Comfort by the calce or In boxes.
COLUMBIA RIVER SCENERY
PORTLAND to THE DALLES
Steamers leave Portland
dally, except Sunday, 7
A. M.. connecting at Lyle.
Wash., with Columbia River & Northern Ry.
Co. for Goldepdale and Klickitat Valley
points. Hound trip to Cascade Locks every
Mpnday, Wednesday and Friday. Landing
foot of Alder st. Phone Main 914.
S. M'DONALD. Agent.
City Ticket Office. 122 Third St.. Phono 689.
2 OVERLAND TRAINS DALLY O
The Flyer and the Fast Ma.lL
For tickets, rates, folders and full infor
mation, call on or address
H. DICKSON, City Pawesger and Ticket
Agt-. 122 Third street. Portland. Or.
S. S. KANAGAWA MARXJ.
For Japan, China aivd all Asiatic Ports, will
t leave Seattle about Juae 15.
aw Union fttcinc
S TRAINS TO THE EAST HAIL'S
Through Pullman standards and tourist
sMeplng-cars dally to Omaha, Chlca.gr. Spo
kane: tourist sleeping-car dally to Kaasaa
City; through Pullman tourist sleeping-car
.personally conducted) weekly to Chicago.
Reclining chalr-cara (seats free) to tha Kmt
UNION DEPOT. Leaves Arrive
SPECIAL for the East
9:15 A. M.
5 :23 P. M.
SPOKANE FLYER 6:1 8:0,2 A; aC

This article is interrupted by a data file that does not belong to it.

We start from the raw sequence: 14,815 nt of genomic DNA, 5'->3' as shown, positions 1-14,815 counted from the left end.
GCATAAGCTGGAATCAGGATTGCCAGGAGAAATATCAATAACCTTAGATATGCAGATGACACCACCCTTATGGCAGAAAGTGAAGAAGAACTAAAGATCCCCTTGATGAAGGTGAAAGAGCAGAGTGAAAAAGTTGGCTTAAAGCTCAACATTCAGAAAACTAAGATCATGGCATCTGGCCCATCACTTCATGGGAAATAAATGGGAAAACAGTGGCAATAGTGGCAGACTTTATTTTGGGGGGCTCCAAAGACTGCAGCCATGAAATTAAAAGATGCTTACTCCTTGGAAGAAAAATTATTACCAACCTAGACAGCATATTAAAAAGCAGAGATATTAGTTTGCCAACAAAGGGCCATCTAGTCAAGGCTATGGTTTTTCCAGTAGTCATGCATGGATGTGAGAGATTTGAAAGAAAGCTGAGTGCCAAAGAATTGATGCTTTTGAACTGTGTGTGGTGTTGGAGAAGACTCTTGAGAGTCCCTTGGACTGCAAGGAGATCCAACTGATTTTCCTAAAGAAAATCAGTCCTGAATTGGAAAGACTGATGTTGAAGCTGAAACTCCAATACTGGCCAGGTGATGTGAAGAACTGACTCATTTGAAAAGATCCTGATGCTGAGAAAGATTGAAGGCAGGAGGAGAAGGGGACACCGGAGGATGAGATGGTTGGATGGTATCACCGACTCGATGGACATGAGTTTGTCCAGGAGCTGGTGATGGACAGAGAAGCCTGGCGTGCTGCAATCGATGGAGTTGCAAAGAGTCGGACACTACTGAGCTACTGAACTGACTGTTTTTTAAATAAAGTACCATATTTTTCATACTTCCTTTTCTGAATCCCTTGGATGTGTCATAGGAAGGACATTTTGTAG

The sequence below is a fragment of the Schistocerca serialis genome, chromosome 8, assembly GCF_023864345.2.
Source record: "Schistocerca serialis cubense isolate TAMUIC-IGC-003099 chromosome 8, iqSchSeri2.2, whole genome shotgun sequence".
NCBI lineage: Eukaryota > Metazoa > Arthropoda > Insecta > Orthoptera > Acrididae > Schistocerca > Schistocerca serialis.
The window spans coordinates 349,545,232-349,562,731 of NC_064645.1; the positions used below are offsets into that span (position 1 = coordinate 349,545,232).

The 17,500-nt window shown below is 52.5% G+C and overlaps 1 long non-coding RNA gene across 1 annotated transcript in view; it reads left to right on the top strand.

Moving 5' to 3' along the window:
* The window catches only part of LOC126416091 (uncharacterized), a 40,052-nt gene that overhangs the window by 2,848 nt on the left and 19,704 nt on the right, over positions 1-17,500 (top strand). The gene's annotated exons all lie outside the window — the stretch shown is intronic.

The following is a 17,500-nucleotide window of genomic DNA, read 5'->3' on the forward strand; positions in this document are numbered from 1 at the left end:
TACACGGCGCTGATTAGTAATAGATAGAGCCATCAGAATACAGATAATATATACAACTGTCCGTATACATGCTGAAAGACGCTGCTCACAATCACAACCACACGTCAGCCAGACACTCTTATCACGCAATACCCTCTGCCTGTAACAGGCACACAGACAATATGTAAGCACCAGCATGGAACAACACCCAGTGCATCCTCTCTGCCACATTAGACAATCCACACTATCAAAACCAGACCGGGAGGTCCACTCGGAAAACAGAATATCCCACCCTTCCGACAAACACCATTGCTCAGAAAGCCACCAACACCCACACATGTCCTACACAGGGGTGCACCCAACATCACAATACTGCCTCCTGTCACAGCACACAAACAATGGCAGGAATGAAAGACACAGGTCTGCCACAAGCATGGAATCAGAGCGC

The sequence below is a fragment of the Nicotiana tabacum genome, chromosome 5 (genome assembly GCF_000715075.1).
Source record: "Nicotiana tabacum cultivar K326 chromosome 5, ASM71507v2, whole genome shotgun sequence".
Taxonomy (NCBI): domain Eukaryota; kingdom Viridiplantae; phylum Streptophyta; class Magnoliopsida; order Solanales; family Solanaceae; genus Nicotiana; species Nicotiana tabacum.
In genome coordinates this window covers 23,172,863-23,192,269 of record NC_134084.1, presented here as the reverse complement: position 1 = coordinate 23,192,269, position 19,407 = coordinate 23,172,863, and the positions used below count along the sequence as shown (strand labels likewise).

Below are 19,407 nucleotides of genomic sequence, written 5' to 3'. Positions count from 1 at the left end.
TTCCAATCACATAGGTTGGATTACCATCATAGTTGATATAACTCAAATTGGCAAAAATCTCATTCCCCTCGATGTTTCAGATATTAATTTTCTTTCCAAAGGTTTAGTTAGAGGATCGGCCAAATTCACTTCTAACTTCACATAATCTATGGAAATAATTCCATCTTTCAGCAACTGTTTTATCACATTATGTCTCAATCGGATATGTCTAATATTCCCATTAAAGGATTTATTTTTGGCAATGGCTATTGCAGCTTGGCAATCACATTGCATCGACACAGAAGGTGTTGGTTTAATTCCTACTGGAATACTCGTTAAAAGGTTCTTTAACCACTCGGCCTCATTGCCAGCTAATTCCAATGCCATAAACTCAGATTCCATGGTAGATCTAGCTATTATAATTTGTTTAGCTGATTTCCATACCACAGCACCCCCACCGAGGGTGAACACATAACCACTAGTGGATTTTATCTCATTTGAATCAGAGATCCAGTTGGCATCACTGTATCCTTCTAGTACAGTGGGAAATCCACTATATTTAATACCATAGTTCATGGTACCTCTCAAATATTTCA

For Eastern Washlnsrton. Walla. Walla-
Lewlston. Couer d'Alena and Great Northera
for tho East via Hunt-
S:13 P. M.
:15 A. M.
FOR ASTORIA and S:0O
way points, connecting
with steamer for liwa-
co and North Beach
steamer Hassalo. Ash
st. dock (water per.)
FOR DAYTON. Ore
gon City and" Yamhill
River points. Ah-st-dock
Idaho, and way points,
from Rlparla. Wash.
TICKET OFFICE. Third and Washington.
Telephone Main 712. C. W. Stinger. City Tick
et Agt.; A. 1. Craig. General Passenger .s
SAN PEANCISCO & PORTLAND
S. S. CO.
Operating the Only Passenger Steamers for
san J rancisco airecc
"Columbia" May 20. June 5, 13, 23.
"St. Taul" May 21. 31; June 10. 20. 30.
AINSWORTH DOCK AT 8 P. M. '
Thrnnc-h t!r-Uot via. San Francisco to all
points in United States, Mexico, Central and
South. America. Panama. Honolulu. China. Ja
pan, tho Philippines. Australia, New Zealand
and Round-ihe-World Tours.
JAS. H. DEWSON. Agent.
Phone Main 2C8. 248 Washington st.
UNION DEPOT. Arrives.
for Salem, Kcae
den, San Francut
co, Mojave. Los
Angeled. El Paso,
New Orleans and
connects at Wood
burn dally except
Sunday with train
tor Mount Angel.
7:25 A. M.
8:30 A. M.
6:23 P. M.
Wendllng and Na
1:00 P. M.
connects at woo
burn with ML An
gel and SUverton
7:30 A. M.
3:50 T. M.